Likewise, a proposal called “City Center” incorporated Liberty Plaza, the library, the UM Credit Union property just east of the library, and the former Y site. Presenting the team’s project to the library board on Dec. 17, MBA student Sara Jones said they took inspiration from Washington D.C., as well as cities in Europe, to make the area a focal point for downtown Ann Arbor. The plan called for building a new library on the former Y site, and using the property vacated by the current library as part of a complex of four buildings, including a hotel, offices and apartments. The project also envisioned creating new pedestrian-friendly streets within the block – a restaurant row, fashion avenue and a street modeled after a European market.

The student proposals are quite detailed in terms of their market and financial analysis, though obviously there are real-world considerations that in some cases they sidestep. For example, library director Josie Parker noted there are constraints on vacating or selling the downtown library property – linked to the library’s historical connection to the Ann Arbor Public Schools – which make it unlikely that they would pursue that option.

Still, the student projects contain an element that’s missing from most development proposals that come before the city. Perhaps it’s that the students are emboldened to take risks – there’s really nothing at stake for them, after all. Perhaps it’s that they’re not grounded in the city as it is, but rather as it could be – as they’ve experienced in cities elsewhere, places where they’ll move when they graduate.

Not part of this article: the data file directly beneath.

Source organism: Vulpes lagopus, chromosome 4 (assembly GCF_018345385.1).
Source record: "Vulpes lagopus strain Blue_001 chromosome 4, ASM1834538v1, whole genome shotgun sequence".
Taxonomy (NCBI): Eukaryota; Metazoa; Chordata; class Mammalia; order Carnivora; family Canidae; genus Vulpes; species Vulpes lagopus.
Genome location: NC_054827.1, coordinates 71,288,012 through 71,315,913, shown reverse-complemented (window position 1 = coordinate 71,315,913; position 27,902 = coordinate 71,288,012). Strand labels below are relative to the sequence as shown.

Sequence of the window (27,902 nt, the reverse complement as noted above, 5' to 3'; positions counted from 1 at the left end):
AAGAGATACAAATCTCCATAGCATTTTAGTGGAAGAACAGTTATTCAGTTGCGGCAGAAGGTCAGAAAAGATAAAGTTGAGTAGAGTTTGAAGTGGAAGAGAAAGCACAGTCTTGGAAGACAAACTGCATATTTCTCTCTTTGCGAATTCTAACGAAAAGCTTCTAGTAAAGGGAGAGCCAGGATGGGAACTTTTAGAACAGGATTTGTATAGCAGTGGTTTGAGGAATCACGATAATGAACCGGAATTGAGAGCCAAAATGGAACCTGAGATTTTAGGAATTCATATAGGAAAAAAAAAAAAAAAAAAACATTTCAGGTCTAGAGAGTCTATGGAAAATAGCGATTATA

After hearing their presentations, library board member Margaret Leary said she felt discouraged about the ability of Ann Arbor to ever realize the kind of vision that these students laid out. The two student projects she’d just seen were better than any of the six proposals that had been submitted to the city for the Library Lot site, she said. [Two of those six proposals were subsequently eliminated by a review committee. Copies of all six proposals are posted on the city's website.]

Leary described her experience as a former Ann Arbor planning commissioner, noting that the commission couldn’t even get approval to allow accessory dwelling units in the city – a zoning change that was originally seen as low-hanging fruit, she said, but that was “flattened” after two years of public debate.

How is it possible to focus on the greater community good, she asked, when some people will pick apart each project based on their own pet goals, from affordable housing to green space? Even when those goals are desirable for the community overall, if every project is forced to address them, then creative development is stymied.

Peter Allen told the board that getting political consensus was the biggest obstacle to any development project, “but I think you can build consensus around this site,” he said. He urged the board to take a leadership role – the library has built great public trust, and now needs to step up and help create a master plan for the area. “You need to be driving this process,” he said.

Some Final Thoughts

The demographic that these graduate students represent has been cited repeatedly as an important one for the city’s future – and for the state’s, for that matter. The Ann Arbor Region Success initiative has identified the development of a young professionals network among its priorities.

So following up on her own question – the one I cited at the start of this column – Prue Rosenthal asked what would compel the students to stay here.

One student talked about how she hadn’t needed a car, until she moved to Ann Arbor. The city either needs a better public transportation system, or more businesses within a walkable distance to housing – like pharmacies and groceries that aren’t overpriced, she said.

Active nightlife was another draw – things to do 24/7, whether it’s nightclubs or restaurants or just people out and about. In fact, the energy of people – the thrum of activity, of different kinds of people going about their business or play – was a strong allure. And that kind of energy, not coincidentally, was what their development projects sought to foster.